- Congressman: McAuliffe victory means gun control a winning message
- Clinton aide admits soliciting disgraced D.C. fundraiser; says actions were legal
- Joel Osteen church victimized in $600K theft
- Obama goes shopping at Gap as minimum-wage thanks
- N.J. woman charged after client dies from black-market butt injections
- CIA chief Brennan ‘determined’ to speak out more this year
- Reset? What reset? U.S.-Russia ties at worst since Cold War
- 9/11 terror recruiter released in Syrian prisoner swap
- D.C. elections board gives green light to marijuana legalization initiative
- Elephants can tell difference between human languages: study
Dario Franchitti released from Houston hospital
Three-time Indianapolis 500 winner Dario Franchitti was released from a Houston hospital Thursday, four days after fracturing his spine and breaking his right ankle in an IndyCar Series crash.
"I'm overwhelmed by the outpouring of support and I'm thankful to have such a great family and such wonderful friends and fans. Thanks to everyone at the hospital and the track who took such good care of me during my stay in Houston," Franchitti said in a statement.
Franchitti was headed back to Indianapolis for further evaluation and will eventually have a second surgery on his ankle. He underwent surgery Sunday night to stabilize his ankle following the accident on the last lap of the Grand Prix of Houston.
Target Chip Ganassi Racing released a photo of the four-time series champion before he left the hospital. Franchitti was smiling, surrounded by his two dogs, and aided by a walker. His right leg was in a cast and he was wearing a heavy brace around his torso.
He will be replaced by Alex Tagliani in the No. 10 Honda in the Oct. 19 season finale at Auto Club Speedway in Fontana, Calif., where teammate Scott Dixon will be trying to win his third IndyCar championship.
"I look forward to watching Scott, Alex and the Target team next weekend on television, and will be pulling for them as they go for another championship," Franchitti said.
Dixon joked Thursday that Franchitti had gotten use of his phone again, "so that's a good sign. He seems to be in good spirits," and has mentioned trying to come to Fontana to watch the race. Although he's glad the team picked Tagliani to as a replacement driver, Dixon said he'd have liked to have his longtime teammate in the car next week.
"I would have liked Dario to be there and to be in fighting spirits and helping me win the championship," Dixon said. "I think Tag was a solid choice. As a team, the drivers and myself, we don't have much control in situations like that. I think they picked the best guy. I'm great friends with Tag. We hang out a fair bit, and it makes it an easy transition."
Dixon takes a 25-point lead over Helio Castroneves into the finale. He was down 49 points going into last weekend's doubleheader at Houston, where he won the first race and finished second on Sunday.
Castroneves said Franchitti was slow to respond this week to e-mails from drivers, but is finally communicating.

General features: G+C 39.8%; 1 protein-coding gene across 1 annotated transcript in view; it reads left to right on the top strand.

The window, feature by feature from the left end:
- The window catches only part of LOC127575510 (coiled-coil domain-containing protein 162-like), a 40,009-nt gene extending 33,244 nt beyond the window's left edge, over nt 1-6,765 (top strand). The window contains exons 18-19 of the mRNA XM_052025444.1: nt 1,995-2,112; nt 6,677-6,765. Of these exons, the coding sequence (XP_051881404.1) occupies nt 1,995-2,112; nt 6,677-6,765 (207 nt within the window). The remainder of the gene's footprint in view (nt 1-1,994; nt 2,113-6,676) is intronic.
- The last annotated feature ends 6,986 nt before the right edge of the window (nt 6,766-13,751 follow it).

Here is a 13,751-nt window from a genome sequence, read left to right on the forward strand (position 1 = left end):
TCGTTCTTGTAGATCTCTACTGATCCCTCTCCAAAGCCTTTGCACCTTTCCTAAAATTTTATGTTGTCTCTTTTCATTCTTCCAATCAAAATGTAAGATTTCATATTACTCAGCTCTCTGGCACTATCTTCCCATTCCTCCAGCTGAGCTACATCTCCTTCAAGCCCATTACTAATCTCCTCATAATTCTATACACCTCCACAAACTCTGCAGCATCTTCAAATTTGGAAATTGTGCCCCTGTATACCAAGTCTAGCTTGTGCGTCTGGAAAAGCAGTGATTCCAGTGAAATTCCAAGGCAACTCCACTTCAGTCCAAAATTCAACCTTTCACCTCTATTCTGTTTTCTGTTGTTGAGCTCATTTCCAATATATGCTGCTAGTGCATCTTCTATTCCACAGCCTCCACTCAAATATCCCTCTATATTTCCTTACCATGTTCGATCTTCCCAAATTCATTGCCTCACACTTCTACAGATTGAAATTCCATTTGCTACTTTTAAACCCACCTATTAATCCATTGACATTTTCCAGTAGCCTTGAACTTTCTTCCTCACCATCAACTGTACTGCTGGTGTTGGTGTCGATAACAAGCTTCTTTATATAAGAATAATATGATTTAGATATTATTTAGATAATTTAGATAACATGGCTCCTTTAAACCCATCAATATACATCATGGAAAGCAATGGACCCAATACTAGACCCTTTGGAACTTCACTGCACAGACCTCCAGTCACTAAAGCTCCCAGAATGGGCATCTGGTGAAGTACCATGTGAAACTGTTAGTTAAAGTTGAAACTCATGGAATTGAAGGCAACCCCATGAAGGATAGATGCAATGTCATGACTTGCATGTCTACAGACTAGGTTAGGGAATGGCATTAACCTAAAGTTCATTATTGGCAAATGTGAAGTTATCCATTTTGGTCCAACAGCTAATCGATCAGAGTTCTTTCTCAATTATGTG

"He mentioned that he is on a lot of painkillers, so he's not feeling so much," Castroneves said Thursday. "He is joking right now he's not feeling much. But we are very glad _ I mean, it could be more serious than that."
Franchitti was injured when his car made contact with Takuma Sato's car in Turn 5 and sailed into the fence. It tore a section of fencing out before his car bounced back onto the track. Debris scattered into the grandstand, injuring 13 fans and an IndyCar official.
Castroneves said the fence at Reliant Park worked in that it kept Franchitti's car inside the course. Dixon praised the new DW-12 car, introduced last season.
"What the car went through and how Dario's crash sort of played out, you know, he was lucky. The car did exactly what it should have," Dixon said. "Having seen the car after the wreck, it's done its job. I think we definitely saw the advantages of some of the safety things that have been added to the cars throughout the years, and IndyCar is as always ever pushing on and trying to make them safer, and they are.
"But still reality, man. It's racing, fast cars, and some tricky positions sometimes."
An America drowning in red ink is the land of the free no more
- Inside the Beltway: A new interest in Rahm Emanuel for 2016?
- Kim Jong-un calls for execution of 33 Christians
- U.S. pilot scares off Iranians with 'Top Gun'-worthy stunt: 'You really ought to go home'
- Bill Clinton poses for photo with Bunny Ranch prostitutes
- David Jolly wins in Florida, GOP keeps swing district seat
- 80 people publicly executed across North Korea for films, Bibles
- CARNES: Kissinger's flawed and offensive analysis of Ukraine
- Liam Neeson tells NYC mayor to 'man up' in horse carriage fight
- Brennan: Russia 'absolutely' could invade eastern Ukraine
- Joel Osteen church victimized in $600K theft
Pope Francis meets his 'mini-me'
Celebrity deaths in 2014
Winter storm hits states — again